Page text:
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There is a clear link between gut inflammation, axial spondyloarthritis (SpA) and the development of inflammatory bowel disease (IBD), the ISR 2018 Autumn Meeting heard.
Prof Dirk Elewaut, Professor of Rheumatology and Immunology, Ghent University, Belgium, discussed the link between the gut in SpA versus the joint in IBD. Prof Elewaut posited that gut inflammation is a driver of joint inflammation in SpA. His research team has found that about 50 per cent of patients presenting to rheumatologists with a clinical presentation of SpA have microscopic gut inflammation, regardless of subtype, and unrelated to clinical gastrointestinal symptoms.
Subclinical gut inflammation is associated with long-term outcomes of joint symptoms, more extensive disease and, conversely, remission of gut inflammation is associated with disappearance of joint symptoms, he maintained.
Persistence of gut inflammation has been specifically linked to the evolution of Crohn’s disease and ankylosing spondylitis (AS) and is also associated with an accelerated need for biologic therapy, the professor stated.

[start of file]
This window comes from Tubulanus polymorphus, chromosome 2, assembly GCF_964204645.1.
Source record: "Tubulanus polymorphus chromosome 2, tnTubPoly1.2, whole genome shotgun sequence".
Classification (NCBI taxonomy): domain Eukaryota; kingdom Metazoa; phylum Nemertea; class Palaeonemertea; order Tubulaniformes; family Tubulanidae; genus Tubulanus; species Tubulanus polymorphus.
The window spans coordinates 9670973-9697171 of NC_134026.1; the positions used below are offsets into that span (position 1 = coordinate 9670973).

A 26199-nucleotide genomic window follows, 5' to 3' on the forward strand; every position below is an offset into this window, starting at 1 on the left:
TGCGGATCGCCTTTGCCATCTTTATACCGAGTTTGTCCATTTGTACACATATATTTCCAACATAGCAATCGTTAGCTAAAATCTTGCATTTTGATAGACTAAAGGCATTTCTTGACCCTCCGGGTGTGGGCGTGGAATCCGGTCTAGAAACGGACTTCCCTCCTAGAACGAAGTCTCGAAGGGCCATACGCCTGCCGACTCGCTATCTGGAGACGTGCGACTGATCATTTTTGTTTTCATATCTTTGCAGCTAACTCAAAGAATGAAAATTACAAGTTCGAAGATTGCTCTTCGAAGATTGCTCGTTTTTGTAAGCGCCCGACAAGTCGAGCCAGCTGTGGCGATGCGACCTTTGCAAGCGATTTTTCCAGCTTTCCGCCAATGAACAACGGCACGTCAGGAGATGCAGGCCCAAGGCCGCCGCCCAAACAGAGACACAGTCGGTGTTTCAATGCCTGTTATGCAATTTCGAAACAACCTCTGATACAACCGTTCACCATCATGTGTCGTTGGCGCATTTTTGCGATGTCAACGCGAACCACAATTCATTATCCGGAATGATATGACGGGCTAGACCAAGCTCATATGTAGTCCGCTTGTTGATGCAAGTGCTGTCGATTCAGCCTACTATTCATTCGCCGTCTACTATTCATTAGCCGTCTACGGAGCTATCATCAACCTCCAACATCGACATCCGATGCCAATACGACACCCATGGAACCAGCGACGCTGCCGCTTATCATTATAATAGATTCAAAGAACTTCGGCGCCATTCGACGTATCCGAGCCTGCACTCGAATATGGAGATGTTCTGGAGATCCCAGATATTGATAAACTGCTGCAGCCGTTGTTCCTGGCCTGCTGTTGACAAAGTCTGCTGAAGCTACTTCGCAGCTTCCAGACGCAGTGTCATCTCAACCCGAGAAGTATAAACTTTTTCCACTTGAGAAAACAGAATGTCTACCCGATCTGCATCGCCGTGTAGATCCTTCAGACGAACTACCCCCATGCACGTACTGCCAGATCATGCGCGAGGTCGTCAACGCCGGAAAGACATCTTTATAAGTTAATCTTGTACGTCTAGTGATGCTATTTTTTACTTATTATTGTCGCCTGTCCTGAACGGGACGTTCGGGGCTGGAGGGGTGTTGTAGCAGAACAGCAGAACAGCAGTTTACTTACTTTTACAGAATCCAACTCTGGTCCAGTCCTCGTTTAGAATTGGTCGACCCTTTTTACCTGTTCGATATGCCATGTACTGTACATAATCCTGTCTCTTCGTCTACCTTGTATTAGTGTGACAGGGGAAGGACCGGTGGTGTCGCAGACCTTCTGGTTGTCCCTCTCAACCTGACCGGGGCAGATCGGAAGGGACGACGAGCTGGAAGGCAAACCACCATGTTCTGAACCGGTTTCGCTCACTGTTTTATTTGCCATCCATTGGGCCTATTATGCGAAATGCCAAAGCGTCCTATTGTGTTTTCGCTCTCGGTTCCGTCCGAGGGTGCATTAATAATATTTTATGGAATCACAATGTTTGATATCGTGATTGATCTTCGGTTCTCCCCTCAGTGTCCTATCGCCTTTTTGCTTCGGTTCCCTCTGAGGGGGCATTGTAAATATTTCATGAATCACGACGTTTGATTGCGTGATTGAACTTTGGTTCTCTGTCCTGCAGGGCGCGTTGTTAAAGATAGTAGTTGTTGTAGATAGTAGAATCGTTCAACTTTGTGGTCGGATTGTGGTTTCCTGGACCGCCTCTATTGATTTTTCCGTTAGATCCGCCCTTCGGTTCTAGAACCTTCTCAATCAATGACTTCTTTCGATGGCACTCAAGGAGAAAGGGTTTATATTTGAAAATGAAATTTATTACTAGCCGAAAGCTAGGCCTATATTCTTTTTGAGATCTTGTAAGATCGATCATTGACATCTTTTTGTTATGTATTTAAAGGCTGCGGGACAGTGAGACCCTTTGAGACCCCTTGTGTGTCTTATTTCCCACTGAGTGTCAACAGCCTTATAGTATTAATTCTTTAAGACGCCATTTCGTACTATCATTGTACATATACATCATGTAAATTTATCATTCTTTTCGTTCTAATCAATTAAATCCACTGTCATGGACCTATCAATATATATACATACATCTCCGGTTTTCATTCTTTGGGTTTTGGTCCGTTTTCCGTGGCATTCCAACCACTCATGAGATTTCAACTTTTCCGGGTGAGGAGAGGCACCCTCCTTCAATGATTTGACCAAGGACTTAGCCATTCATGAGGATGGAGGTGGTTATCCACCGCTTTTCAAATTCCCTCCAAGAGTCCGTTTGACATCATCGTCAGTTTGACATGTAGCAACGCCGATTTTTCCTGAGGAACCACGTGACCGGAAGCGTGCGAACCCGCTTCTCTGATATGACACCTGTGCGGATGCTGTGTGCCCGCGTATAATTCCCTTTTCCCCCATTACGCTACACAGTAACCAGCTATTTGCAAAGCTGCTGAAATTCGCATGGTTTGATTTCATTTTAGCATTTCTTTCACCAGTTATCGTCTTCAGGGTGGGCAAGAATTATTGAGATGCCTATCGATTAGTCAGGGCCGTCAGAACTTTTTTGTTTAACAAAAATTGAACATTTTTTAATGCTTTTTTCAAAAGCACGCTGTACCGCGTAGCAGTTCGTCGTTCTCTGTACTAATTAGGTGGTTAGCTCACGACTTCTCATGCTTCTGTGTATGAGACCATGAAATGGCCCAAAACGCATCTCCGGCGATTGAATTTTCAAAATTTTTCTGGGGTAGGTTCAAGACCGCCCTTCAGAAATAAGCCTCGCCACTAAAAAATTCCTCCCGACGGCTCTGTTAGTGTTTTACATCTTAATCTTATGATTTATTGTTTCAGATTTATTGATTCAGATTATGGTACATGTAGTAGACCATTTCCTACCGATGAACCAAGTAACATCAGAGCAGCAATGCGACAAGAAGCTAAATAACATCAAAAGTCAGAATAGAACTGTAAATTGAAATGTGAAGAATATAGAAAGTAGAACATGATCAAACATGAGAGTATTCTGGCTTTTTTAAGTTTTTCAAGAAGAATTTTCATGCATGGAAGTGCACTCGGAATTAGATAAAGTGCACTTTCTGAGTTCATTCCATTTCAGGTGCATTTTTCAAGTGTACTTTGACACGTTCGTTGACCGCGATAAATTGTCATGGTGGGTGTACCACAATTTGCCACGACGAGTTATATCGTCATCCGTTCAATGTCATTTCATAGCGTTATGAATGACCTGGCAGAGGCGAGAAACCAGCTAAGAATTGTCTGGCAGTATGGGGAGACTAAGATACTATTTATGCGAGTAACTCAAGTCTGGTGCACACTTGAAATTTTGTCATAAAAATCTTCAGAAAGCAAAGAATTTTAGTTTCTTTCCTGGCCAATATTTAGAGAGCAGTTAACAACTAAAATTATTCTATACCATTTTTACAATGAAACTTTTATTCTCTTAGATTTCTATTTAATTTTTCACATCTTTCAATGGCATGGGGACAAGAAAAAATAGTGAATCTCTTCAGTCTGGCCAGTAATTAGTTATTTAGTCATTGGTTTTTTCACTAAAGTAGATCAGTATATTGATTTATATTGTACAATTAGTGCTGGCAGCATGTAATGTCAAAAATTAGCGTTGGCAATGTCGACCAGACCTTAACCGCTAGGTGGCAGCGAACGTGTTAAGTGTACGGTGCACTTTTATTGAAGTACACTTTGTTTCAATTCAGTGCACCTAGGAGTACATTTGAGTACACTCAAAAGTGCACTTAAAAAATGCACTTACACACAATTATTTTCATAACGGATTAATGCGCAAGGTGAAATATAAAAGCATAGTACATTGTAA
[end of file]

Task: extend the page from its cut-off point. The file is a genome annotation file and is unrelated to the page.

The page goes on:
He also quoted Icelandic genealogy data highlighting the common genetic background for IBD and AS, with a three-fold elevated cross-risk radio of developing IBD if a first-degree relative has AS, and vice versa.
The findings suggest that one or more undiscovered genetic variants may underlie the risk of both diseases.
Meanwhile, a separate meta-analysis suggested that up to 20 per cent of IBD patients can have axial spondyloarthritis, though he cautioned that it was based primarily on imaging and was uncertain if it would be replicated if it was analysed in a prospective manner by rheumatological experts. “So it is common, but I think a little bit less common than this study suggests.” Prof Elewaut added that detection can be hampered by the fact that when IBD patients are placed on steroids and immunosuppressants, they can mask/alleviate any relevant joint symptoms so clinicians need to investigate such symptoms during the diagnosis period.
Concluding, Prof Elewaut said further refinement and validation of biomarkers (including multiparameter sets) are needed for the optimal management of arthritic diseases.
Speaking to the Medical Independent, Prof Elewaut said it is important that clinicians are aware of the presence of gut inflammation and how it can determine severity of disease. “In patients with IBD and SpA manifestations, there are common pathways but also different pathways, so you can have a disconnect between what is happening in the gut and what is happening in the spine or peripheral joints, so that is something to be aware of when treating a patient with SpA or IBD.”